NICE clinical guideline 88: Low back pain

Low back pain: early management of persistent non-specific low back pain

The development of this NICE clinical guideline on low back pain began before the Faculty of Pain Medicine of the Royal College of Anaesthetists was established in April 2007. The Royal College of Anaesthetists was registered as a stakeholder and a representative of the College attended an initial meeting about the scope of the guideline in February 2007. The College nominated an experienced pain specialist with a special interest in the management of low back pain to be part of the Guideline Development Group. There were 15 members on the Guideline Development Group but only one place was available for what NICE described as an "Expert in non-surgical interventional procedures such as: a Radiologist, Rheumatologist or Anaesthetist with experience and working knowledge of non-specific low back pain". Neither the person nominated by the RCoA nor any other anaesthetist or pain medicine specialist was selected by NICE. The other members of the Guideline Development Group included 2 general practitioners, 2 physiotherapists, a chiropractor, an osteopath, a clinical psychologist, an occupational health physician, an orthopaedic surgeon, a nurse, an occupational therapist, an acupuncturist and 2 patient representatives. The RCoA expressed disquiet about the membership of the Guideline Development Group in May 2007 and these comments can be viewed on the NICE website.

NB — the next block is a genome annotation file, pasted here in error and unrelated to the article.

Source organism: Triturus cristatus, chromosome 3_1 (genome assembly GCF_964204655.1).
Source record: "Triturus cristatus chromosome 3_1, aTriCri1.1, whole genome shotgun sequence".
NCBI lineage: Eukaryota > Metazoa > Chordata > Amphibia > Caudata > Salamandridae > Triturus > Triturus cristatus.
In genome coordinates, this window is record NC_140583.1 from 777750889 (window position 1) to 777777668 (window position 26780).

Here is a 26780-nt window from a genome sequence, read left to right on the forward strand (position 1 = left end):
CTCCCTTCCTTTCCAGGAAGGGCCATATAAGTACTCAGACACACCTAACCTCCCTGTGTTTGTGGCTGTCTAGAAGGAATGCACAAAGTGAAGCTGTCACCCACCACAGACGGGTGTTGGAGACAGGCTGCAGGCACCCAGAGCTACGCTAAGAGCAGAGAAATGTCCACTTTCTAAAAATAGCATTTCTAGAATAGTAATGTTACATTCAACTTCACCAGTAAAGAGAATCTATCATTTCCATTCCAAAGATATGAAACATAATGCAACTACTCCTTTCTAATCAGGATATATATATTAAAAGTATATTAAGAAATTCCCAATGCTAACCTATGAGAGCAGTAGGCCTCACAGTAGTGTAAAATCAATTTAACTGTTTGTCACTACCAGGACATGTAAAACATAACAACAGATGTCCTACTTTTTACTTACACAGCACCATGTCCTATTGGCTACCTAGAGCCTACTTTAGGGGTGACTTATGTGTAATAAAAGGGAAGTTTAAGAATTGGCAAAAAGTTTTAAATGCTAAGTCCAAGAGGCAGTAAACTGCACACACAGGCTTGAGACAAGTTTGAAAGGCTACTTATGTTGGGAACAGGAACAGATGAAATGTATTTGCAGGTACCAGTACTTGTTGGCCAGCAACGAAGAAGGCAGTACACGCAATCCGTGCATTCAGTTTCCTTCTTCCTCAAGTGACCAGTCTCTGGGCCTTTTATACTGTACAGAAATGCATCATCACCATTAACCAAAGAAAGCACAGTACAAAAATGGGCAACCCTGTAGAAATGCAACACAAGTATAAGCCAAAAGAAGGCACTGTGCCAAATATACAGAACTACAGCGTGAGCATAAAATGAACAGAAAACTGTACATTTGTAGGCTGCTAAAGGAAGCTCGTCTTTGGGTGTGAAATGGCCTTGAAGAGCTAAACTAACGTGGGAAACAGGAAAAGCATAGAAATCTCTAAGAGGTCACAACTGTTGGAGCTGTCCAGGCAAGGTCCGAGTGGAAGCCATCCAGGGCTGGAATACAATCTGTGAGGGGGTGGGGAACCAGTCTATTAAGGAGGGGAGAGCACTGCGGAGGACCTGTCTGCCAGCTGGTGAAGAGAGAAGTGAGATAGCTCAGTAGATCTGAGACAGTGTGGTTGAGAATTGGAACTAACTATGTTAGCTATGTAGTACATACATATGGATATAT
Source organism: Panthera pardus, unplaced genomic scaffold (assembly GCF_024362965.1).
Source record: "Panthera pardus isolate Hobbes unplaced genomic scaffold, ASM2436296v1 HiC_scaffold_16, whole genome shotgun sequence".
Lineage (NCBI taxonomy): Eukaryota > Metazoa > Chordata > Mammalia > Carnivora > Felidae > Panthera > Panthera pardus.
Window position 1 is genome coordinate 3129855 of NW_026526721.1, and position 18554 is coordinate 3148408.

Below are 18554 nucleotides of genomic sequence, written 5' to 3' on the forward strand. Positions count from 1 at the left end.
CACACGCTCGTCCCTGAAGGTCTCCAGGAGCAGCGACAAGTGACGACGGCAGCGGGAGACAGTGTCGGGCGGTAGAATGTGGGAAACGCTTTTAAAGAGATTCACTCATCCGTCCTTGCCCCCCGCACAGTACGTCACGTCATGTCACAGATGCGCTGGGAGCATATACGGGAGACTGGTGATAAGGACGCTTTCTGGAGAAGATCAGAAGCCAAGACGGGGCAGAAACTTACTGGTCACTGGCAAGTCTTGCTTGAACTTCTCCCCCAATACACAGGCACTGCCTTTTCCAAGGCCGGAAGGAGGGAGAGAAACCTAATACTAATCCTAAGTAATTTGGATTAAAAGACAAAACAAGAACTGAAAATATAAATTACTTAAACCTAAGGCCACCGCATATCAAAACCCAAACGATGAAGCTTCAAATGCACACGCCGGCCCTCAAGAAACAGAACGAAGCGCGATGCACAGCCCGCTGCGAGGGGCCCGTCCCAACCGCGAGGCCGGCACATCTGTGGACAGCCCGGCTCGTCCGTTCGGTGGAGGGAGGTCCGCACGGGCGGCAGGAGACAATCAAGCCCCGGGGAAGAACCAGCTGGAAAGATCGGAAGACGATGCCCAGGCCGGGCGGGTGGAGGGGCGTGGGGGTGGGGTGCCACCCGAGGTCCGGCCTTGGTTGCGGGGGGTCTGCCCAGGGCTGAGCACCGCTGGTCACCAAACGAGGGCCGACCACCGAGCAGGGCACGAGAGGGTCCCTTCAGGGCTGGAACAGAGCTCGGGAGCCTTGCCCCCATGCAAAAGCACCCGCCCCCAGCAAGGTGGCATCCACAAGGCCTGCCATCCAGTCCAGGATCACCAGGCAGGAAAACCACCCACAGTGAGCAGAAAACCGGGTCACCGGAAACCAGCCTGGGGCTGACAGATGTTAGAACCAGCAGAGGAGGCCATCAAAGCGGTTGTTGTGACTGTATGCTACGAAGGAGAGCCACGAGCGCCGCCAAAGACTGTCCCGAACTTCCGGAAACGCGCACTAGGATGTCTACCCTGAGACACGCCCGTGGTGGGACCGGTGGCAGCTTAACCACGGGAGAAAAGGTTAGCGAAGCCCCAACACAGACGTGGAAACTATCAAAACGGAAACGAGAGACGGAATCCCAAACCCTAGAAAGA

The Faculty of Pain Medicine submitted comments to the consultation on the draft guideline in November 2008. These Stakeholder Comments can be viewed in detail on the NICE website. The conclusion of the Faculty’s comments at that time stated:

"National guidelines for this common clinical problem would be very helpful but these current recommendations are seriously flawed and not suitable for a NICE publication. We believe that there are insurmountable problems with the methodology used by the Guideline Development Group, the strength of available evidence, the interpretation of the data and therefore the conclusions and recommendations. Significantly more work needs to be undertaken on this topic with input from others who will be able to assist in the appropriate interpretation of the available (but scant) evidence."

The Faculty of Pain Medicine is committed to improving the management of this major clinical problem and the Faculty supports any attempt to introduce evidence-based recommendations. There are elements of this NICE clinical guideline which will improve patient care but, as stated in the Stakeholder Comments in November 2008, other parts are based on insufficient evidence and are therefore inappropriate for inclusion in a national clinical guideline.

The Faculty will write to NICE to express disappointment that these recommendations have been published and that no heed was taken of our major reservations. The Faculty will suggest that NICE considers immediate withdrawal of the guideline to allow reconsideration of the evidence and the recommendations. The Faculty will offer to assist NICE in this process.

14 November 2011